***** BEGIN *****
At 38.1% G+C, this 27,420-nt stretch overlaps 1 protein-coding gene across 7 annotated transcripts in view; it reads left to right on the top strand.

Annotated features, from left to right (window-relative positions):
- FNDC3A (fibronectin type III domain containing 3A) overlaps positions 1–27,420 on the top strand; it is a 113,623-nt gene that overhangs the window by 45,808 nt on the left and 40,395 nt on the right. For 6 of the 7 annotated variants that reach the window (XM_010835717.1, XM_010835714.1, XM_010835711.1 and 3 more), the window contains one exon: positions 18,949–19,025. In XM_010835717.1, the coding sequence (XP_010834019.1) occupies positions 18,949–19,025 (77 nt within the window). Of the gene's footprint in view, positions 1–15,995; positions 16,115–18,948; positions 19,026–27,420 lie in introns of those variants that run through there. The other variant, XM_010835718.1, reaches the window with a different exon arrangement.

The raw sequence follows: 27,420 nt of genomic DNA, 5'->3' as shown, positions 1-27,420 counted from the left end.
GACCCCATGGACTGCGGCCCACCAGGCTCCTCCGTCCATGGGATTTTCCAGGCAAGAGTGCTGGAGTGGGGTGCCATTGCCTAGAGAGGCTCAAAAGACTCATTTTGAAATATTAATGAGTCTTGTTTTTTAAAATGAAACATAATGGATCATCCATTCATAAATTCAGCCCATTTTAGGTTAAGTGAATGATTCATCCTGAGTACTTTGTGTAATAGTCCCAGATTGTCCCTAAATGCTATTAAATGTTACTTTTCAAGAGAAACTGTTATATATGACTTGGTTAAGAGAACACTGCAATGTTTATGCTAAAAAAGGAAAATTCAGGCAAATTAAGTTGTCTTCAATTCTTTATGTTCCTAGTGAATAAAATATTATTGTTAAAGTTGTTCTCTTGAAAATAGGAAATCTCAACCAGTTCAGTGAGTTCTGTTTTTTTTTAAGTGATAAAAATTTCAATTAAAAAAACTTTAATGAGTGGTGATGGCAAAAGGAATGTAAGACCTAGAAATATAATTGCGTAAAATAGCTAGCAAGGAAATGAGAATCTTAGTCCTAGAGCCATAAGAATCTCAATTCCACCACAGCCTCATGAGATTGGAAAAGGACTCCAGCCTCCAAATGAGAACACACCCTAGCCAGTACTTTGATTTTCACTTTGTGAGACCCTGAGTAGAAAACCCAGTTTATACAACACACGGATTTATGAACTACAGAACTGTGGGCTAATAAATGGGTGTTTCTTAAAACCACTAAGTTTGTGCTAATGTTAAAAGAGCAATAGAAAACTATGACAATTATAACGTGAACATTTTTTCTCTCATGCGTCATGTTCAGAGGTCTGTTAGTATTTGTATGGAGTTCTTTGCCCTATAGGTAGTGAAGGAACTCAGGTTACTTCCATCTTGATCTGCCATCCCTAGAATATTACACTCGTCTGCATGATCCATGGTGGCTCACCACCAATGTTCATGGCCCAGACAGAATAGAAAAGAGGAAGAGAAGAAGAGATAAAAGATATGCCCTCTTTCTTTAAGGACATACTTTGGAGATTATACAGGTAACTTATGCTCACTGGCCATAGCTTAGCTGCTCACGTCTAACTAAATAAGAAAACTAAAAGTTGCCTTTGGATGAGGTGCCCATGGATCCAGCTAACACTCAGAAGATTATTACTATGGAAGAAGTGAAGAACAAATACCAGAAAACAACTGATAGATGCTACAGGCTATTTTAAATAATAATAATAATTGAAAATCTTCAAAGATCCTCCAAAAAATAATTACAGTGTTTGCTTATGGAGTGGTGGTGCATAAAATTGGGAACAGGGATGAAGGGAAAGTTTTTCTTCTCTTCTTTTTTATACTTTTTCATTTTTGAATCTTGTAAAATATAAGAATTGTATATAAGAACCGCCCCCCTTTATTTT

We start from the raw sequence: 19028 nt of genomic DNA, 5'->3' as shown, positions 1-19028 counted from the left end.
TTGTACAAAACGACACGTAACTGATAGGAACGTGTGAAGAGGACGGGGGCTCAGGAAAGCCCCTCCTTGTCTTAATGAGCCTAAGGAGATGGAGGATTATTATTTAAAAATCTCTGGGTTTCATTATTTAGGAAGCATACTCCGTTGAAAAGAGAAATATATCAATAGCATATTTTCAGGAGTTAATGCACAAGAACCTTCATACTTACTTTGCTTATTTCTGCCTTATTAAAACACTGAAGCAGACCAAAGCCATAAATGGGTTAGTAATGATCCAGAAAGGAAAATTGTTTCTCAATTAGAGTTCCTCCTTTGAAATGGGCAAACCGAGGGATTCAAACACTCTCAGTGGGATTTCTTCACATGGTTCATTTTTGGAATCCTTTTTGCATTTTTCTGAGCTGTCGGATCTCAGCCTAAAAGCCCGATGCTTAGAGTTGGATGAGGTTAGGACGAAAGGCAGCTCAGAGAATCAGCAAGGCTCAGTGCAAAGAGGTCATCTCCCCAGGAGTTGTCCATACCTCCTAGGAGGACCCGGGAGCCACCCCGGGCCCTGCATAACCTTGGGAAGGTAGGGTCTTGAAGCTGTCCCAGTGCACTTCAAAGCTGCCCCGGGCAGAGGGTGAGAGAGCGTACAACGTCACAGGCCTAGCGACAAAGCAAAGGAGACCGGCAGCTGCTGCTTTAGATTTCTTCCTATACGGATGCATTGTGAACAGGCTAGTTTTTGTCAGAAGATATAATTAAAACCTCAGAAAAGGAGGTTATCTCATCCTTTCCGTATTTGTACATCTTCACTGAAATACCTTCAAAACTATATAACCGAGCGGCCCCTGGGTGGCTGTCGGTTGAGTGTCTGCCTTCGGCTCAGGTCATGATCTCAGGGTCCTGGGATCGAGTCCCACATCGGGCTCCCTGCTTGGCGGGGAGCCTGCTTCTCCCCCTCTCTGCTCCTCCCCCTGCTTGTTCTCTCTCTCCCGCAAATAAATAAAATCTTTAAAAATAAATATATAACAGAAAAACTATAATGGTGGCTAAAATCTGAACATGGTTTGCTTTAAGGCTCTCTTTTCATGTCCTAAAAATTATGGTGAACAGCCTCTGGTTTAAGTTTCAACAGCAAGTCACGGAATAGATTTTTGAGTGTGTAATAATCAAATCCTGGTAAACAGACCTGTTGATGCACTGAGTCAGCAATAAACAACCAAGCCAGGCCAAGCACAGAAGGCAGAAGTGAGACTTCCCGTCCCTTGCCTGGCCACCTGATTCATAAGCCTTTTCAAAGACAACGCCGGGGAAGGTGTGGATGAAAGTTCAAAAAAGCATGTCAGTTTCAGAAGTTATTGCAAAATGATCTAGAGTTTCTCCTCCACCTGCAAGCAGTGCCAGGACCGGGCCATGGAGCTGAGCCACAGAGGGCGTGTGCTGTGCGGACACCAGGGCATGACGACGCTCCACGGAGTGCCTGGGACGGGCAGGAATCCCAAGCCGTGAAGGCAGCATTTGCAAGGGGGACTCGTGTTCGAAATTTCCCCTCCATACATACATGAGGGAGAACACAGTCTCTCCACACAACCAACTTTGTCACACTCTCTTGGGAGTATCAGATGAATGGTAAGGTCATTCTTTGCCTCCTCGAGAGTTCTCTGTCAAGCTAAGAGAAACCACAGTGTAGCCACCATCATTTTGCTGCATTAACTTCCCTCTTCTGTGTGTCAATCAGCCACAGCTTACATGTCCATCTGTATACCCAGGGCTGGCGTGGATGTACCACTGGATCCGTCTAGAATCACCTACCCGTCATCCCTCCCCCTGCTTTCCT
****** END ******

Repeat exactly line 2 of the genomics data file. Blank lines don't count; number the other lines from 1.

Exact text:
Annotated features, from left to right (window-relative positions):